What is the discernible difference while playing games and watching movies on a 720p laptop vs a 1080p laptop?

Aditya_26

Commendable
Jun 15, 2016
5
0
1,510
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I use my laptop primarily to watch movies and I would also like to play recent game titles on it. I currently use a Macbook from 2013, but it is in bad condition and the repair costs are so ridiculously high that they approach the cost of a mid- spec Windows laptop.The added advantage of games is a big bonus, but I will mainly use my laptop to watch movies and shows, write documents and presentations, perhaps record some music (the Macbook comes with many easy- to use apps for personal productivity but I am sure Windows laptops have options too; help appreciated). I would like my movies and shows and games to be sharp and detailed, but if there is a massive difference between 720p and 1080p then I would rather save up and increase my budget.http://www.amazon.in/HP-Pavilion-15-ab522TX-15-6-inch-Graphics/dp/B017VPMJAA/ref=sr_1_1?s=computers&ie=UTF8&qid=1465980653&sr=1-1 this is what I'm looking at currently. (if anyone can spot a laptop with a SSD for around the same or slightly higher price I would appreciate it; laptops in India are quite expensive, 1 USD= 64 Rupees.)
 

jaguarskx

Champion
Moderator
What is your budget?

If you have a low budget, then the following 15" Acer Aspire laptop should fit your needs. For $550 you get a Core i5-6200, nVidia 940mx, and a 256GB SSD with a backlit keyboard. I highly doubt that laptop can last 12 hours on a single battery charge with "typical" usage. I would peg battery life to be closer to 6 hours at most.

https://www.amazon.com/Acer-Aspire-NVIDIA-Windows-E5-575G-53VG/dp/B01DT4A2R4/ref=sr_1_1?ie=UTF8&qid=1466692339&sr=8-1&keywords=acer+940mx


For $775 / $799 you get a Dell Inspiron 15 which has a quad core i5-6300HQ and a nVidia GTX 960m graphics chip which most people would consider to be minimum for playing games at 1080p resolution. The cheaper one has a 256GB SSD, while the more expensive one has a 1TB hard drive and a 8GB SSD cache.


https://www.amazon.com/Dell-15-6-Inch-Quad-Core-i5-6300HQ-Processor/dp/B015PYYDMQ/ref=sr_1_1?ie=UTF8&qid=1466694847&sr=8-1&keywords=dell+inspiron+i5+7559

https://www.amazon.com/Dell-Inspiron-i7559-12623RED-Generation-GeForce/dp/B015PYZ186/ref=sr_1_2?ie=UTF8&qid=1466694847&sr=8-2&keywords=dell+inspiron+i5+7559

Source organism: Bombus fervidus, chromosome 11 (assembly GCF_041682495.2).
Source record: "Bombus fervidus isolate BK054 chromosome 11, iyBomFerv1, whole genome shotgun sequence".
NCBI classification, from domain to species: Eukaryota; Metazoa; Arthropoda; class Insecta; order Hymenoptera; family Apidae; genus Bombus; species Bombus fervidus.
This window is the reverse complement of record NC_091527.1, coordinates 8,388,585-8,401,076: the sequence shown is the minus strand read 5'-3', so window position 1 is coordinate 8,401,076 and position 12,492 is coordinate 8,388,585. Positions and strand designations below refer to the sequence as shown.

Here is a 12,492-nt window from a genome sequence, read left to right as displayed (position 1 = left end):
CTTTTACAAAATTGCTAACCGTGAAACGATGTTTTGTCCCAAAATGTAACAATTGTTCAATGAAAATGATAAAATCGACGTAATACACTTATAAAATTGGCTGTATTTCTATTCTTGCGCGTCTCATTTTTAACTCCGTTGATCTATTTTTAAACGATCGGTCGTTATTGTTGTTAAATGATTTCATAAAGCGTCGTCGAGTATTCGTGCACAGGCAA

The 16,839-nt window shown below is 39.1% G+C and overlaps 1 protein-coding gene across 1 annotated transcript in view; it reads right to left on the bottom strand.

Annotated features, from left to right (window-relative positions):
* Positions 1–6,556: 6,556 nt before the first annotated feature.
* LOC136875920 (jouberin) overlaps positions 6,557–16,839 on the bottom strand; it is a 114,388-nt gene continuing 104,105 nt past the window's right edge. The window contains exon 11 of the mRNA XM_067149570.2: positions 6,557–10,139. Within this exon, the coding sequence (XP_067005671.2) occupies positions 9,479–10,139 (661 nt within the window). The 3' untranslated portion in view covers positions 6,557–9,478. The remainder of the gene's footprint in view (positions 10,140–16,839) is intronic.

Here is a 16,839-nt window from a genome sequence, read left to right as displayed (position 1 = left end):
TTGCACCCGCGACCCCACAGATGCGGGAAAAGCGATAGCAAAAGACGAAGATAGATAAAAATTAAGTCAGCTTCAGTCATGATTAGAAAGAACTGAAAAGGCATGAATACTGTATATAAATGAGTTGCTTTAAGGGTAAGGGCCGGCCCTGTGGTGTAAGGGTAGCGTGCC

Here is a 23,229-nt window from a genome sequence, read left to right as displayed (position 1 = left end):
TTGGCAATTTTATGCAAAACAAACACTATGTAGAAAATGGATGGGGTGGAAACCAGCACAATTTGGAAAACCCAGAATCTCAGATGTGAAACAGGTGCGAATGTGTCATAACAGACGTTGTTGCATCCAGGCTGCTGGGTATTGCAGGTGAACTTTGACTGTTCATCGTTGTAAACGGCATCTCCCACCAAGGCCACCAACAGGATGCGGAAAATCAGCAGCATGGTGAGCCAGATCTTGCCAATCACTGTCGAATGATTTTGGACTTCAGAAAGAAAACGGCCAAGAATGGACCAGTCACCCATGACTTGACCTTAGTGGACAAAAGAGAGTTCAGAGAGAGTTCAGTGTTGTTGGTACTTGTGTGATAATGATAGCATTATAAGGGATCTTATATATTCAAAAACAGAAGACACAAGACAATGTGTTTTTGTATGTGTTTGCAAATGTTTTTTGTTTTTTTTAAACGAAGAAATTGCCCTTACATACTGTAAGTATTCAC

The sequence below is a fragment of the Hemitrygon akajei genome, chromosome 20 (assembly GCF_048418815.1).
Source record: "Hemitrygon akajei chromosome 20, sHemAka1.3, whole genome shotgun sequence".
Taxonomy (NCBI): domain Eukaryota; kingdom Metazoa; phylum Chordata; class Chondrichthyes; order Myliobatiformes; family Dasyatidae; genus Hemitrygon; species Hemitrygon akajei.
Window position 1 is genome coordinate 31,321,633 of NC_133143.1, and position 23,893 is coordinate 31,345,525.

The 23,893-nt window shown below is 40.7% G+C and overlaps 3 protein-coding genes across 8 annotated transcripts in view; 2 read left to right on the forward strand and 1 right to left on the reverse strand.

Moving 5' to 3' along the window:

For $1,250 you can get the Dell XPS 15 it is similar to the Dell Inspiron 15 in specs, but built with better quality parts. It's InfinityDisplay means there is a thin bezel surrounding the 15.6" screen making this laptop similar to the size of a typical 14" laptop. This price include a 1TB hard drive and 32GB SSD cache. It also uses DDR4 RAM instead of DDR3 RAM, but for the average user there is no discernible difference in performance. Based on reviews it has roughly a 9 hour battery life based on "typical" usage (i.e. no gaming).

http://www.dell.com/us/business/p/xps-15-9550-laptop/pd



That's the laptop I am considering, but I am waiting for a sale to push me in the right direction.
 

KindaHardcoreGamer

Estimable
Jan 9, 2016
7
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4,510
0
You can usually tell the difference between 1080p and 720p, but it depends on how close you are to the screen.
I can't really recommend a laptop until I know some more info. Does it need to be portable (small, light, thin)? What games do you want to play on it, and on what graphics settings? Thanks!
 

jaguarskx

Champion
Moderator
Regarding watching video, you will not really notice much of a difference when watching a 1080p video on a small 1366x768 screen versus watching it on a small 1080p screen. Yes, some detail is lost, but you should not notice it on a small screen because the pixels are very small. However, if you were to watch a 1080p video on a 50" HDTV that only had a resolution of 1366x768, then you would notice a difference because each individual pixel would be much larger compared to a 15" screen.

As for playing game, yes you can notice a difference since lower resolution means less details. The higher resolution can also provide you with a wider field of view (FOV), but that depends on each specific game because each specific game could be coded to provide a different FOV even though the aspect ratio of 16:9 is the same for 1366x768 and 1080p resolutions.

Of course, playing games at a higher resolution is more demanding on the GPU. So if you want to max out graphics quality at 1080p resolution, then you will need a much more powerful GPU compared to maxing out graphics quality at 1366x768 resolution.
 

Aditya_26

Commendable
Jun 15, 2016
5
0
1,510
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I am aware that playing games at FHD stress the GPU so in any case i will turn down settings for games. But for movies, etc, I'd like images to be crisp. As regards portability, the lighter and smaller (13 inches perhaps) the better, but I am told that nearly no laptop in that size bracket comes with dedicated graphics. I'd like to play games up until early 2016 or so, and have no issue playing them on medium settings or even low settings.

You mentioned closeness to the screen. A laptop user usually sits no more than two feet from the screen, so in that case would the FHD/ HD difference be notable?